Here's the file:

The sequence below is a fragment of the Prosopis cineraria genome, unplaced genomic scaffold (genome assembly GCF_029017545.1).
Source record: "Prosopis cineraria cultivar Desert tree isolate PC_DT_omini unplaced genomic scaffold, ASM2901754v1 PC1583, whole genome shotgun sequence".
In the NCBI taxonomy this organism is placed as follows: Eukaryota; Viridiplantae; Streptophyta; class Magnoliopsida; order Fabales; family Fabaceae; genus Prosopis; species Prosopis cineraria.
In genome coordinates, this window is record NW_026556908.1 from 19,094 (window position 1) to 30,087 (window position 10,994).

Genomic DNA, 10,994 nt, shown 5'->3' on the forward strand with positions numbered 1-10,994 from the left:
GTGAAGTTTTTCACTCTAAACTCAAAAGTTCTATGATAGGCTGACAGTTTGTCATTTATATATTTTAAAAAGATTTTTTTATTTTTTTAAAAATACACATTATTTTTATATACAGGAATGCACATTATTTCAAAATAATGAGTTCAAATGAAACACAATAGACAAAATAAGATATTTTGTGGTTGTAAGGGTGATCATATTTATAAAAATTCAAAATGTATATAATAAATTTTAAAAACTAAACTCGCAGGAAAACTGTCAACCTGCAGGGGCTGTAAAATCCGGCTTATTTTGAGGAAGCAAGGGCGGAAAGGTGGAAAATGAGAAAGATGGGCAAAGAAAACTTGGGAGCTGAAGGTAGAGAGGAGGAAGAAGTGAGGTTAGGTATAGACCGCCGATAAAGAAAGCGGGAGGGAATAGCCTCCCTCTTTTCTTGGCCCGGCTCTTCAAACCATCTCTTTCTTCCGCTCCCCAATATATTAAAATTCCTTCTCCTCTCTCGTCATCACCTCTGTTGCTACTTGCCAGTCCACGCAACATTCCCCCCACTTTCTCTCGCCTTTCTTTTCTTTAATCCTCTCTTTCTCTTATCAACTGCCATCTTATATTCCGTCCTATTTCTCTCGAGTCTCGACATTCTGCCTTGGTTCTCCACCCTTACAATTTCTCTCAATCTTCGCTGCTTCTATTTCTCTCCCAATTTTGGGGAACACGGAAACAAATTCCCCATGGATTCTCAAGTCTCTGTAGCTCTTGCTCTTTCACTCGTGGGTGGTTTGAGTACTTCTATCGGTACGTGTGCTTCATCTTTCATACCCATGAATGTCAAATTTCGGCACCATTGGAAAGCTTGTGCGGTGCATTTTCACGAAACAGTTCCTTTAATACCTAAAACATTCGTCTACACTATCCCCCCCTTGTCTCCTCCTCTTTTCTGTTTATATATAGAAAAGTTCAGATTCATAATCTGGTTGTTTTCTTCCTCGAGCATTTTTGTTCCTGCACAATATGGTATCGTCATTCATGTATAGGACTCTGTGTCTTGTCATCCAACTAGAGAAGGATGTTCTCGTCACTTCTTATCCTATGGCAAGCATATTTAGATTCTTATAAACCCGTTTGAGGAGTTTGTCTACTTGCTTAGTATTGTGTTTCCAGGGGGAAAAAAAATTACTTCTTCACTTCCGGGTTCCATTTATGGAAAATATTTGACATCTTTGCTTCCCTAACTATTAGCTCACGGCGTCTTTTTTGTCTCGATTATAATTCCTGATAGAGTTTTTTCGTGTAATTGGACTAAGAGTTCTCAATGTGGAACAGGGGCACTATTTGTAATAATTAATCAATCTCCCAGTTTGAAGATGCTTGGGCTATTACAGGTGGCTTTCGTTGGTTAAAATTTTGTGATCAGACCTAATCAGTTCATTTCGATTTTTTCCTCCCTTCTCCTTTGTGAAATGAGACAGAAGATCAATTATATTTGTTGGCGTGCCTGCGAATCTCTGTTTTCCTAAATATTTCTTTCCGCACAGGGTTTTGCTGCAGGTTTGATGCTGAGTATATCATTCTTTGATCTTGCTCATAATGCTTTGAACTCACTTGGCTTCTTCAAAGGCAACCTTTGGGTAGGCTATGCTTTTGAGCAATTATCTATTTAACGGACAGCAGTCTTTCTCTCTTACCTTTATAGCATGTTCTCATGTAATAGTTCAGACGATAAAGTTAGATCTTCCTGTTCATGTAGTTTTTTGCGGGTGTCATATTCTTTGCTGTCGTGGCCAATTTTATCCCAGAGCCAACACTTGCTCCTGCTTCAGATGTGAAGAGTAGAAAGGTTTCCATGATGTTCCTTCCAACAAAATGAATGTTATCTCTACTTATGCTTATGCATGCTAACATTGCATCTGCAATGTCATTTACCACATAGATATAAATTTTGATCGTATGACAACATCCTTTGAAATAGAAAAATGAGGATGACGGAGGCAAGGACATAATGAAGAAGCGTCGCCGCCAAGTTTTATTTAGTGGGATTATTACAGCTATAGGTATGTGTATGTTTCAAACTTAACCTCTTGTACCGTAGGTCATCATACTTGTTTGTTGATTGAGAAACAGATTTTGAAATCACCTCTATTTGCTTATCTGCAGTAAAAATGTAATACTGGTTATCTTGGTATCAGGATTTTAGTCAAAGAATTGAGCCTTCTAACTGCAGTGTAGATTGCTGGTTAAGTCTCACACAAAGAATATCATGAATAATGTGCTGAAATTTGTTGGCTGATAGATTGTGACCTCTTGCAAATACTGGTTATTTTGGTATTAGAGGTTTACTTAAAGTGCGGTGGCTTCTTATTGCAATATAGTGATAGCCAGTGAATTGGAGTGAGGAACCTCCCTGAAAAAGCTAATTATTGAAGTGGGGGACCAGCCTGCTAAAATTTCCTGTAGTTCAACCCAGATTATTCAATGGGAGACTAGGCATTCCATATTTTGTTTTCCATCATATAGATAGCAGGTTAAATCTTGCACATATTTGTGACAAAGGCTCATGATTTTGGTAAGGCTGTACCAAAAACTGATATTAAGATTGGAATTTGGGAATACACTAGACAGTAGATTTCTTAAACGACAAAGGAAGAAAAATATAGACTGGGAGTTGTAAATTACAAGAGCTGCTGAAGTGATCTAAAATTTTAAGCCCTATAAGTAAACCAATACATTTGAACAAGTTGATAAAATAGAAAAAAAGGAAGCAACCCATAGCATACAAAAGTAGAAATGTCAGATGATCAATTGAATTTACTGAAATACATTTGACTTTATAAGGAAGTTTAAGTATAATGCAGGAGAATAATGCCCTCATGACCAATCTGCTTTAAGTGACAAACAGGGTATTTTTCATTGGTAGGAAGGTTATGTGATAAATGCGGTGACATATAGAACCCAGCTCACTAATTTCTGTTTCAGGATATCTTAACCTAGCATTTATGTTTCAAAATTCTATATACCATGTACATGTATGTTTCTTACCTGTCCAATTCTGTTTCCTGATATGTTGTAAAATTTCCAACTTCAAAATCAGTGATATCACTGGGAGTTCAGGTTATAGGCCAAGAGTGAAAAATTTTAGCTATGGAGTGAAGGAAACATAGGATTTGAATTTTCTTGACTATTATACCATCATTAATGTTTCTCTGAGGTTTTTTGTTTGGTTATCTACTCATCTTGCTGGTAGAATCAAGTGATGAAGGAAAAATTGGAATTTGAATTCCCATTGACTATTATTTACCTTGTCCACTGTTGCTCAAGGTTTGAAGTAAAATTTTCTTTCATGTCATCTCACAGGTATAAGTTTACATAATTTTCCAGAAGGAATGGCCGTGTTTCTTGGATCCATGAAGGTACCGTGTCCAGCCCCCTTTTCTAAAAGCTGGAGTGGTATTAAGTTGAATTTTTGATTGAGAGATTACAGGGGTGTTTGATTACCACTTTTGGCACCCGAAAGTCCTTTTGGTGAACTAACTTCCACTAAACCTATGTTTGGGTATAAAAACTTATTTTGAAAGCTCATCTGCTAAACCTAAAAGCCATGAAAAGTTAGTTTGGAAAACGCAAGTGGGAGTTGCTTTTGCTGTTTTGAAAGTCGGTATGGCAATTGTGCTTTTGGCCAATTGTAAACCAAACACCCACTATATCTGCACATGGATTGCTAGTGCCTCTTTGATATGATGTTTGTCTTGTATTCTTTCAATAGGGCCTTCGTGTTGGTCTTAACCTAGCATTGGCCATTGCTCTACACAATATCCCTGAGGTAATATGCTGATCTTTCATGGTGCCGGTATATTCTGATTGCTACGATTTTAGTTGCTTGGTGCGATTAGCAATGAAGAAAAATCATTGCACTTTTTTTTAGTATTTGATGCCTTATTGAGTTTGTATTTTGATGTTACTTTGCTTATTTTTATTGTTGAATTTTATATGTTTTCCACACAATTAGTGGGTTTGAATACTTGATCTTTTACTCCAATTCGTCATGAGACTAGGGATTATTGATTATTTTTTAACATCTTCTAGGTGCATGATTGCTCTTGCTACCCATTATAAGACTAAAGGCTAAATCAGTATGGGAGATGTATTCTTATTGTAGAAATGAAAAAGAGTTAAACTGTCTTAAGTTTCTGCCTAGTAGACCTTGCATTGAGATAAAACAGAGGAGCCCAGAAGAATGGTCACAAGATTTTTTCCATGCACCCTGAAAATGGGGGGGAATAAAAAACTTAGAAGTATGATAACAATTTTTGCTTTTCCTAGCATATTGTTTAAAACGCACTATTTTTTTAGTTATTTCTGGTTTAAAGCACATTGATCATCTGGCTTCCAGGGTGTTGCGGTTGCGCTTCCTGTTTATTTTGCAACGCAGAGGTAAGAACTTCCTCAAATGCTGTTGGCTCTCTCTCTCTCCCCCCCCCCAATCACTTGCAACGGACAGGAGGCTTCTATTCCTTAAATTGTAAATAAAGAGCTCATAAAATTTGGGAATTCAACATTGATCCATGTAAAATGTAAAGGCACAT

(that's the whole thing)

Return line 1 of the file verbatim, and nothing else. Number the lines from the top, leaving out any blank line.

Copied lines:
The sequence below is a fragment of the Prosopis cineraria genome, unplaced genomic scaffold (genome assembly GCF_029017545.1).